Tucked away in the Fairfax neighborhood just east of Downtown Cleveland and near the Cleveland Clinic is one of Cleveland’s historic cultural institutions, Karamu House and Theater. It’s known as the oldest black theater company in the U.S. and has been an incubator for some of the country's most well-known black artists since its opening in 1917. Perhaps most notably, playwright and poet Langston Hughes saw a number of his plays debut here.
100+ years strong
Karamu means “joyful, gathering place” in Swahili.
So, it shouldn’t be surprising when Karamu House’s President and CEO Tony Sias invites theater lovers from across Northeast Ohio to gather at one of Cleveland’s oldest institutions: “Come to the heart of the city of Cleveland, to the oldest African American theater in the country, for a premier theater experience.”
Rooted in this proud heritage, the 100+ year-old Karamu House has set a course for its second act, Karamu 2.0.
“Our vision is to regain our place on the national and international stage and become a premiere arts and historic destination,” says Sias.
With a background that includes an MFA in acting from Ohio University, an acting residency at the Cleveland Playhouse and a stint as Director of Arts Education for the Cleveland Municipal School District, Karamu’s CEO embodies nearly 30 years of experience in acting, directing, writing, teaching, administration and as a community stakeholder.
Since 2015, Sias has navigated the largest turnaround in Karamu’s history. Audiences have grown from 7,200 to more than 12,000. Karamu’s 195-seat Jelliffe Theater, its largest stage, has been renovated. The theater also received a $2 million grant to boost its role in the Fairfax community as a cultural, social and educational anchor.
Aseelah Shareef, Director of Operations and Community Engagement, explained the important changes in staffing.
“Staff must bring both artistic competencies and administrative skills to the job. That way, we all see things from two sides,” says Shareef, who is also trained in dance. “Art relies on constant communication to get to the best product.”
Shareef maintains operational efficiency across Karamu’s three product lines: theater, community programming and arts education. She also curates culturally and socially relevant arts education for the neighborhood.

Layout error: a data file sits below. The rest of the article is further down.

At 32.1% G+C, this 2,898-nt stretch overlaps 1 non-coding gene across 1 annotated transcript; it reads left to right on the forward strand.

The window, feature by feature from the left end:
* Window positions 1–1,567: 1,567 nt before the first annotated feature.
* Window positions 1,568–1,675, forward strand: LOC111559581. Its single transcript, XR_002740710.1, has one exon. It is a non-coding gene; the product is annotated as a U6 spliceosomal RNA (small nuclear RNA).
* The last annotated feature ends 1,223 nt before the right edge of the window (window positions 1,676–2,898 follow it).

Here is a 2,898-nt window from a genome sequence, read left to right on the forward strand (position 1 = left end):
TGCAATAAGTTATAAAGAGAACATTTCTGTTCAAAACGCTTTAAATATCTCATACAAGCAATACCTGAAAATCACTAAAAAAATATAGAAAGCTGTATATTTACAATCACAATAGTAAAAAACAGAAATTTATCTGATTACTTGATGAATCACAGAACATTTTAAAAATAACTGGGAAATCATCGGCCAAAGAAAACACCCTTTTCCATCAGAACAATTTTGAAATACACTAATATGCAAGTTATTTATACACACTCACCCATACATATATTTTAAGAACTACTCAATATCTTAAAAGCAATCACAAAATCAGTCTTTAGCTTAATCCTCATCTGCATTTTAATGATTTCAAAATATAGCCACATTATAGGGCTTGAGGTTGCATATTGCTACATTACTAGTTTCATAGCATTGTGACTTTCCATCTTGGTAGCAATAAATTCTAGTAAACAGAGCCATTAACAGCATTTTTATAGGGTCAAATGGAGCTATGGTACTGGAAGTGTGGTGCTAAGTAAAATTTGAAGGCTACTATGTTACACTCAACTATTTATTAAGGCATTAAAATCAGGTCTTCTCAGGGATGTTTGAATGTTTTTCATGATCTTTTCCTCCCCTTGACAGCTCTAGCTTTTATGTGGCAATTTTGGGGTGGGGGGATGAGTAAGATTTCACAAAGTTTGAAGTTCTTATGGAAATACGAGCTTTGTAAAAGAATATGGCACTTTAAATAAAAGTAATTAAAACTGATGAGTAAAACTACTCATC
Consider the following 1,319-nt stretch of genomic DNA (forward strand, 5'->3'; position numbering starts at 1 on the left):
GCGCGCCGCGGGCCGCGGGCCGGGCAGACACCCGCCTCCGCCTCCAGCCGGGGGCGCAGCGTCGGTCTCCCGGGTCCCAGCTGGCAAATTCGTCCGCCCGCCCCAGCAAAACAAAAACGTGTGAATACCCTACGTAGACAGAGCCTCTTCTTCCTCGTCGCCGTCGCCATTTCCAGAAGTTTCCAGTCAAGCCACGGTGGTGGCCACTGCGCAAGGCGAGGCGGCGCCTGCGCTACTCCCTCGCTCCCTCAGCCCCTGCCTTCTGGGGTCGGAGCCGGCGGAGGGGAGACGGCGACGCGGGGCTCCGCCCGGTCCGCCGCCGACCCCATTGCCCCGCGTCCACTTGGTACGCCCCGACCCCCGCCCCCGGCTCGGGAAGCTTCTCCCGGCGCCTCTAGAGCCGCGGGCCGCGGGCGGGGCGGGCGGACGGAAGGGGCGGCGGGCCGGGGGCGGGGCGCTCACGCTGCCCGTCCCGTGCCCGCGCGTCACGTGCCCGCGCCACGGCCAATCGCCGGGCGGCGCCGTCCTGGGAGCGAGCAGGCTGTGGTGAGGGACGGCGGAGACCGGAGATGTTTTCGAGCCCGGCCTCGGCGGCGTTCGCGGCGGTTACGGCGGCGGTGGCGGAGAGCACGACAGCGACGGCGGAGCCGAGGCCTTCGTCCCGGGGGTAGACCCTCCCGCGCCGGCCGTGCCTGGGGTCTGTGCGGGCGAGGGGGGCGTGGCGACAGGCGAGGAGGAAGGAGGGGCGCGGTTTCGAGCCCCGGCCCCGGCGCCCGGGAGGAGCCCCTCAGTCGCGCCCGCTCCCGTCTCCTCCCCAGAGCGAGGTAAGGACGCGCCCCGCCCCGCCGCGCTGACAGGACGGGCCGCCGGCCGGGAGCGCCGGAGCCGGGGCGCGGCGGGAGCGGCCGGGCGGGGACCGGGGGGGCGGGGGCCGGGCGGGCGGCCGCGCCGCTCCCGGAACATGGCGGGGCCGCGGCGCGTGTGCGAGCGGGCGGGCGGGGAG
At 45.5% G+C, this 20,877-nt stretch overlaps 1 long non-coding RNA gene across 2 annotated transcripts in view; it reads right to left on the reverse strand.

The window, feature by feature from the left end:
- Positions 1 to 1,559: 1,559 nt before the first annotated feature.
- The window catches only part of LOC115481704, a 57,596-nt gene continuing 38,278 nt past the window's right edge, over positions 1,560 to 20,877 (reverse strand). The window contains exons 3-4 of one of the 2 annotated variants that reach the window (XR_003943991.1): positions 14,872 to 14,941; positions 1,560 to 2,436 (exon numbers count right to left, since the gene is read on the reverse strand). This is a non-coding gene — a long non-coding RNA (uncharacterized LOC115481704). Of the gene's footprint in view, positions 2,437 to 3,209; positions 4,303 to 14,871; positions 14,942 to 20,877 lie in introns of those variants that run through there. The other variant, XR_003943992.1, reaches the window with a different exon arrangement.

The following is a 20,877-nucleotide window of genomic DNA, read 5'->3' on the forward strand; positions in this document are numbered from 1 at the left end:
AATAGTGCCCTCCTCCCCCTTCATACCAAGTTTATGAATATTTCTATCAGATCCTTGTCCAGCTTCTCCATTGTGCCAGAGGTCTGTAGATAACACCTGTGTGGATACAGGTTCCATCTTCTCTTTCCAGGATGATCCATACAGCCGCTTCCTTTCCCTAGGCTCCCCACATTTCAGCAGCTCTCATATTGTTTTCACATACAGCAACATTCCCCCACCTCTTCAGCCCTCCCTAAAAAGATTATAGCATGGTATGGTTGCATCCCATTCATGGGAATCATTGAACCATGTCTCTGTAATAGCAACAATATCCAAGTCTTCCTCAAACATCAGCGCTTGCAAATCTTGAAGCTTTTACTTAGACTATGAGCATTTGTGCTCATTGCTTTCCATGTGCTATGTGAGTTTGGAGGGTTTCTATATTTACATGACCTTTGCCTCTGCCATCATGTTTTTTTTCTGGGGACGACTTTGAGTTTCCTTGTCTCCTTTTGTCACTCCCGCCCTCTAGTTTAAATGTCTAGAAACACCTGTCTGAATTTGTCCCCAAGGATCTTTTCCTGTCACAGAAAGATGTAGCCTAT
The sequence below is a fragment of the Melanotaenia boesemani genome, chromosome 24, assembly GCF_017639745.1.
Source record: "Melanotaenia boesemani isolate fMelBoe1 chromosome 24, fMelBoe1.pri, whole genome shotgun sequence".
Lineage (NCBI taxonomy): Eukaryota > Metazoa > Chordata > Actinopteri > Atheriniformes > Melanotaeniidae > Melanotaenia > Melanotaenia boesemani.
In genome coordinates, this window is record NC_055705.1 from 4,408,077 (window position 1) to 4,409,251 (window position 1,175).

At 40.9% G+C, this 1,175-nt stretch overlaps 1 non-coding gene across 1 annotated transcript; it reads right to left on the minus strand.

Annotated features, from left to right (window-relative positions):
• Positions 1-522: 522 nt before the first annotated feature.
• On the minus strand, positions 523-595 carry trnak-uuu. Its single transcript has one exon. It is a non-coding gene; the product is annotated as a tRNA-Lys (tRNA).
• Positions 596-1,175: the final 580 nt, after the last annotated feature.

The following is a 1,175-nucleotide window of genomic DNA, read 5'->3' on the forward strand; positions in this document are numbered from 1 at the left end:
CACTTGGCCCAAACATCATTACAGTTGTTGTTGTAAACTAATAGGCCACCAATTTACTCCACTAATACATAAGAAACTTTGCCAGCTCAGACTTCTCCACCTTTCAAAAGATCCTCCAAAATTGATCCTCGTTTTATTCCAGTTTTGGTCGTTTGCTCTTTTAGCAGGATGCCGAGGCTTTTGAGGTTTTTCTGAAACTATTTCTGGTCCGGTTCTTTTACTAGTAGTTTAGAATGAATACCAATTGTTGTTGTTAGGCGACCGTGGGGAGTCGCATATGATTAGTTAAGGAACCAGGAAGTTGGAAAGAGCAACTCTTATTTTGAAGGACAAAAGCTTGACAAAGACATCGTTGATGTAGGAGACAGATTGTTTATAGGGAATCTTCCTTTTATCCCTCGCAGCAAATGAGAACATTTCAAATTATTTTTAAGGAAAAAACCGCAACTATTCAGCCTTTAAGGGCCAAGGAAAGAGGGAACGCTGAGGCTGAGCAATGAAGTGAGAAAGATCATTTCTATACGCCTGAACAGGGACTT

Karamu has added breadth to its community programming, such as music, comedy, lectures and workshops. And with his deep knowledge of arts education, Sias has developed the mastery model for its arts education, which is central to Karamu’s mission.
“We offer a sequential, mastery-level arts education program, that’s rigorous,” says Sias. Cleveland School of the Arts brings students between Kindergarten and eighth grade for arts education. Karamu’s Summer Arts Intensive is offered to 7th-12th grade students.
“And when any child enrolls in a class, the parent can take any class for free,” says Sias. “Those families certainly enjoy a different conversation on their drive home.”
In response to a national shortage, a new Technical Theater Training pilot program looks to train women and people of color, age 19-24, in technical theater — the sound, set, lighting, scenic and costuming arts that bring productions to life.
The arts are a proven economic engine for development and inclusive job opportunities. That’s why Cleveland Clinic, Karamu House and Fairfax Renaissance Development Corporation (FRDC) have partnered in projects along Quincy Avenue and the new Opportunity Corridor.
Karamu has been an arts anchor for the Fairfax neighborhood for over a century.
“Karamu’s new place making projects are helping to revitalize the whole neighborhood,” says Denise VanLeer, Executive Director, FRDC.
The Cleveland Foundation grant the theater received will enhance patron comfort with improvement projects — a new audience lounge, renovated lobbies, an outdoor plaza and bistro.
“We want Karamu to be a social hub, a gathering place for our increasingly diverse audiences from across the region,” says Shareef.
Grounded in its storied past
With one foot stepping into its next century, Karamu is keeping its other foot planted in its rich cultural history. They’re partnering with Cleveland Museum of Art, the Cleveland History Center and the Cleveland Public Library to digitize and organize its vast historical archives for online access.
“We have carefully preserved our artifacts of Cleveland history, African American Theater history, American Theater history and Fairfax history. Now we want to share it.”
Van Leer sums up Karamu’s impact. “Karamu is a great, energetic partner. I am happy to see it thriving, growing and producing outstanding theater. The leadership and staff have brought excitement back to this national treasure – and to the Fairfax community, the city of Cleveland and Northeast Ohio.”